Macy said...

Tried, and failed to find a link to another modern artist who makes displays of dead animals, Beatrix Potter style, dressed up and in anthropomorphic scenes.

I'm with John, in that the whole stuffed animals thing was previously a mark of status, or Hemmngway style, an indicator of virility.

If nothing else, you neded a big enough house to keep them in....

nursemyra said...

The apartment I stayed in in New York last year had a stuffed puffin near the bed. I grew very attached to "Pippin" and was sorry when I had to leave. The owner has promised to leave him to me in her will though I might have trouble getting him through Sydney Customs.

I love Victorian taxidermy. Have you seen Walter Potter's kitten teaparty?

Scarlet Blue said...

I visited the Potter museum when it was at Bodmin [about 1988/9], Ms Nurse, it was really worth seeing - crammed full of tableux of all sorts of wild animals.
The museum was sold off and I believe Damien Hirst bought some of it... but it really was worth seeing as a complete collection - took me several hours to get round the whole museum, to give you some sense of the scale of it!
Sx

Nick said...

Macy - I guess those houses with animals' heads all round the walls can only be a virility statement! I can't think which artist that is either.

Myra - Australian Customs seem to be pretty strict. You might well have a problem with Pippin! I'd never heard of the Walter Potter Museum. Apparently the contents have now been dispersed.

Scarlet - Damien Hirst tried to buy the whole collection for £1 million but for some reason the offer was refused. Goodness knows where the exhibits went in the end.

Rummuser said...

I find it difficult to believe that grief-stricken pet-owners can ask taxidermists to stuff their deceased poodle or tabby, so their beloved companion can still be stroked and fondled. Does this really happen?

Scarlet Blue said...

I am phone bound so can't hunt for the YouTube.... but the stuffed cat on That's Life springs to mind.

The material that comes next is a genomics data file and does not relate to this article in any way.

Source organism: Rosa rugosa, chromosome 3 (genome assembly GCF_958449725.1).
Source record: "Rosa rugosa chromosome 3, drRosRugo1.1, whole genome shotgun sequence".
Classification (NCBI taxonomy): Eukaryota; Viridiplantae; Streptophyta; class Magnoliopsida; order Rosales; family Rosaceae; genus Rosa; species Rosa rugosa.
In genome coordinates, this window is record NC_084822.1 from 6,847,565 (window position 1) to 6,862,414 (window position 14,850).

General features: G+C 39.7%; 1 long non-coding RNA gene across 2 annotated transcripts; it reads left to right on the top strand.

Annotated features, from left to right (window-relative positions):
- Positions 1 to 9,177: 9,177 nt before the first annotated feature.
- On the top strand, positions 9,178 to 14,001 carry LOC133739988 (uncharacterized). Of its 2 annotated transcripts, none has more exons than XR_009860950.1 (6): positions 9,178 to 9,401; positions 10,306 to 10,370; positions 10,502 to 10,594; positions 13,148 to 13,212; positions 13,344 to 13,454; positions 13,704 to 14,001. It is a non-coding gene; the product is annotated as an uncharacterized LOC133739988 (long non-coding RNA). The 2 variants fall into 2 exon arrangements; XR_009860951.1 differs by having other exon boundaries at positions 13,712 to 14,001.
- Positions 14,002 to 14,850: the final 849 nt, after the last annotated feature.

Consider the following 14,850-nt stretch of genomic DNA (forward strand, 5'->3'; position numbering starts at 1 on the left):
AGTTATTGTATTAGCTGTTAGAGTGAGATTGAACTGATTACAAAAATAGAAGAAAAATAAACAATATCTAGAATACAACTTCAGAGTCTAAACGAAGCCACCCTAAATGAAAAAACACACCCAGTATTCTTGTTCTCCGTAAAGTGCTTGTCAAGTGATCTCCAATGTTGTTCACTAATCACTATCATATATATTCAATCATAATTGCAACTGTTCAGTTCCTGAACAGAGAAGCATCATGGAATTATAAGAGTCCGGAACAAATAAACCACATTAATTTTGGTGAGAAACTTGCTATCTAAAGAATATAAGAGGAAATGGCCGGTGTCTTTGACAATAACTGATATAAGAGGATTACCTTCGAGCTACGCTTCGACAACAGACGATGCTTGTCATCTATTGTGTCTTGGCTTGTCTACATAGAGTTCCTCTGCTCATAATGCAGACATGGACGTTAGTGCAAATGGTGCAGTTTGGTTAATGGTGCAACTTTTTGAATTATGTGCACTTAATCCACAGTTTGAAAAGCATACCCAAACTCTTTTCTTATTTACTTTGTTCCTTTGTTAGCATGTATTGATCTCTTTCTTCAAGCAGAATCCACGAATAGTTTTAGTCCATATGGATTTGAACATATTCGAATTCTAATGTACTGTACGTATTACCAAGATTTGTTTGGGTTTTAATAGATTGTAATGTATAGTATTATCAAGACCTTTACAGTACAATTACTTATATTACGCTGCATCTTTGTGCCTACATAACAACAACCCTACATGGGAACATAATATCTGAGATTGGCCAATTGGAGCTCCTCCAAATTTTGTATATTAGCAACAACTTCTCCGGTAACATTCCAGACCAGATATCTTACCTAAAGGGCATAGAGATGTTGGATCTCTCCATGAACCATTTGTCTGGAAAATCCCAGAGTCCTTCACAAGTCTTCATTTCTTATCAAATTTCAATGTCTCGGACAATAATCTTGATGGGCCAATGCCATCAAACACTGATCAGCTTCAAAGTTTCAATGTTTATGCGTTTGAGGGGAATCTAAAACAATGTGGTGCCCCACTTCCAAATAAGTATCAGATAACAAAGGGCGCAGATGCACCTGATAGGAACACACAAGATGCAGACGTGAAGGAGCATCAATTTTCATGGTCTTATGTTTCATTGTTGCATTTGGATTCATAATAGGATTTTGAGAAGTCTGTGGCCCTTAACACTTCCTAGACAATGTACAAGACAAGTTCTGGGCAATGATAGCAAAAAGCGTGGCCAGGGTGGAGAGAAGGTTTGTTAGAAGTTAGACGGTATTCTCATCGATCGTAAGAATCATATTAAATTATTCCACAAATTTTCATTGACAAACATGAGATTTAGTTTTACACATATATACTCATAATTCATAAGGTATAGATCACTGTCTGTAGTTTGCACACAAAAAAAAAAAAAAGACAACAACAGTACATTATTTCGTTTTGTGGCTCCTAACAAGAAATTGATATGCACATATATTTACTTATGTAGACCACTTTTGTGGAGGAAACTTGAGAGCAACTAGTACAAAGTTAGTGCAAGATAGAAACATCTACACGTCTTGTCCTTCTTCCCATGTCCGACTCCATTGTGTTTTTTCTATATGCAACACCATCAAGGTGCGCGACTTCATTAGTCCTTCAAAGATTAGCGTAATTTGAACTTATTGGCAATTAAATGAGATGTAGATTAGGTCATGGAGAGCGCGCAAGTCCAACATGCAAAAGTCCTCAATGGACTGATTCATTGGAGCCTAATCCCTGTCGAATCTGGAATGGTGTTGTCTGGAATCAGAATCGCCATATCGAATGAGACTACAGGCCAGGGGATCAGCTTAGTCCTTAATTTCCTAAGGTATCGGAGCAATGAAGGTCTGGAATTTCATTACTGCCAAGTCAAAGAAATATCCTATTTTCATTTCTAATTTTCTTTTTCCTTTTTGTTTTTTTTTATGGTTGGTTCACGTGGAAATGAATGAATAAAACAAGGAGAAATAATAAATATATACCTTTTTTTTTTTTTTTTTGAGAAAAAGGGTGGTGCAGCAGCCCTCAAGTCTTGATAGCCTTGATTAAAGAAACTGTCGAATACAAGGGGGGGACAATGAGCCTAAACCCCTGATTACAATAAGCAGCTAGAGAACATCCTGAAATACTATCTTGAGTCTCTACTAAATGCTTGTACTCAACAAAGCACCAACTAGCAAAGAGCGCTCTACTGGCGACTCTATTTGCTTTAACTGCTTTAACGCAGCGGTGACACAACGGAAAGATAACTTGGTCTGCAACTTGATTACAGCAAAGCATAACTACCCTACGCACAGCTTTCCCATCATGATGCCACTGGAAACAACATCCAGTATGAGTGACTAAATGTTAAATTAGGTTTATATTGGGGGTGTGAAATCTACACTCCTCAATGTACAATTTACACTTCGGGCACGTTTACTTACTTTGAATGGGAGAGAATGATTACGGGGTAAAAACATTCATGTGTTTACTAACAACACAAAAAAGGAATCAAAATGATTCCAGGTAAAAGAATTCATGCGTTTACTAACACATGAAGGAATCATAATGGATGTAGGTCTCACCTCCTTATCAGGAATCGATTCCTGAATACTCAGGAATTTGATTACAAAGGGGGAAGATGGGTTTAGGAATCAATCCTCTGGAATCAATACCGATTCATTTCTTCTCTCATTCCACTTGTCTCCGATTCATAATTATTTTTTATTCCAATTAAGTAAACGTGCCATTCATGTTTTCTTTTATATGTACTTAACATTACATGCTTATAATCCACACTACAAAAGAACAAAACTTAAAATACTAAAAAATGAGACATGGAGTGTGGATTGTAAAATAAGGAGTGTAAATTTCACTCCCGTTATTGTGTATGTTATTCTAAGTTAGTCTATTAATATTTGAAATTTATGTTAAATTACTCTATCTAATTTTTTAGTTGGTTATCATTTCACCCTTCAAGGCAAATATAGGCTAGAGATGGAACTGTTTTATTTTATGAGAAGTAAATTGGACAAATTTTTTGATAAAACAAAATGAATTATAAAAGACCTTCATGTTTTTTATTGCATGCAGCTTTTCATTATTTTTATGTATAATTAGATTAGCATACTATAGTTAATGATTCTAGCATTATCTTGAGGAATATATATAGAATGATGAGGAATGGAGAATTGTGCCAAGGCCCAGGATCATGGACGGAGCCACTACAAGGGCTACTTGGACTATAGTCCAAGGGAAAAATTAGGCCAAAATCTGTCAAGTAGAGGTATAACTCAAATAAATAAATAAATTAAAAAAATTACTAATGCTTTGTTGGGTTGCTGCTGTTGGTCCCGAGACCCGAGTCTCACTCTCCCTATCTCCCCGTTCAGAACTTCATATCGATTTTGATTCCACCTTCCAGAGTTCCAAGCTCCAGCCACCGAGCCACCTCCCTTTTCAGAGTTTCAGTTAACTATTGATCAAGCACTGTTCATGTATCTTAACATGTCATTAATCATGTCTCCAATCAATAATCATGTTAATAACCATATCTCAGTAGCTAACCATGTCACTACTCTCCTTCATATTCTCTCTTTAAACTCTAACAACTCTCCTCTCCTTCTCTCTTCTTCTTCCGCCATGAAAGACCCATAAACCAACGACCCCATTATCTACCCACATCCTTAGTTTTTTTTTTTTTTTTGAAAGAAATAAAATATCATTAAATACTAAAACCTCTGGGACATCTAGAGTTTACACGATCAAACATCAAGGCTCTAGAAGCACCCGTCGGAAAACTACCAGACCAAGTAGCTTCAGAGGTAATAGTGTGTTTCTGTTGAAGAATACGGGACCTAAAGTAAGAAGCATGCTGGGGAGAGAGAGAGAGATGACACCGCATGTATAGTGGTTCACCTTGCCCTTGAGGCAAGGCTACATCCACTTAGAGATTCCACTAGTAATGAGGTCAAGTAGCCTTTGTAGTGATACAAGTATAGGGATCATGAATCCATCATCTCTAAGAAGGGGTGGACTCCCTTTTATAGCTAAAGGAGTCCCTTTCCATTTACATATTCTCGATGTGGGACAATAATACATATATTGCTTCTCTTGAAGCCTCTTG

Sx

Nick said...

Ramana - If you google "stuffed pets", you'll find quite a few references. Apparently they were very popular in the 19th century.

Scarlet - You can google the stuffed cat on That's Life as well. It seems the cat's owner was amused at what a bad job the taxidermist had done....

Pearl said...

I used to date a trapper who became a taxidermist. I shudder to think of what his living room looks like...

Pearl

Secret Agent Woman said...

My kids once went to one of their daycare teacher's homes for babysitting, and were frightened by her husband's many stuffed deer heads on the walls. I find it a grotesque custom. I'm especially disturbed by big game "trophies" which seems like a sign of ignorant cruelty.

(Now bones, on the other hand, intrigue me. But only found ones. I have several I've brought back from various places, including a wallaby skull I found in Tasmania and smuggled home.)

Nick said...

Pearl - The mind boggles. Maybe he has a stuffed-tiger coffee table?

Agent - I think a room full of stuffed deer heads would make me feel quite ill. What possesses people to do something so macabre? Can't say I've ever been fascinated by bones....

kylie said...

in reference to suburbia and small sprog, i used to love the stuffed animals too and it was simply because out of all the things in a museum, they were the only ones i could relate to.
i understood that i would have loved the living animal represented by the display but i didnt love other things in museums: old anchors or leg irons or what-have-you. it's a case of the best of a bad lot

Nick said...

Kylie - Yes, I can understand that. I don't remember seeing stuffed animals in museums, but they would certainly be more interesting than old anchors.

blackwatertown said...

Taxidermy and its afficionados always brings to mind a creepy Roald Dahl story. Yuk.

Nick said...

Blackwater - I've never read any Roald Dahl so I don't know which story that is. But stories can have very powerful emotional effects.

blackwatertown said...

I think there was one about a young man, new to town, one the eve of beginning a new job, who fell victim to what seemed like a cosy rosy grandmotherly landlady with a house full of once-were-pets.

Nick said...

Blackwater - A house full of once-were-pets? That sounds pretty creepy.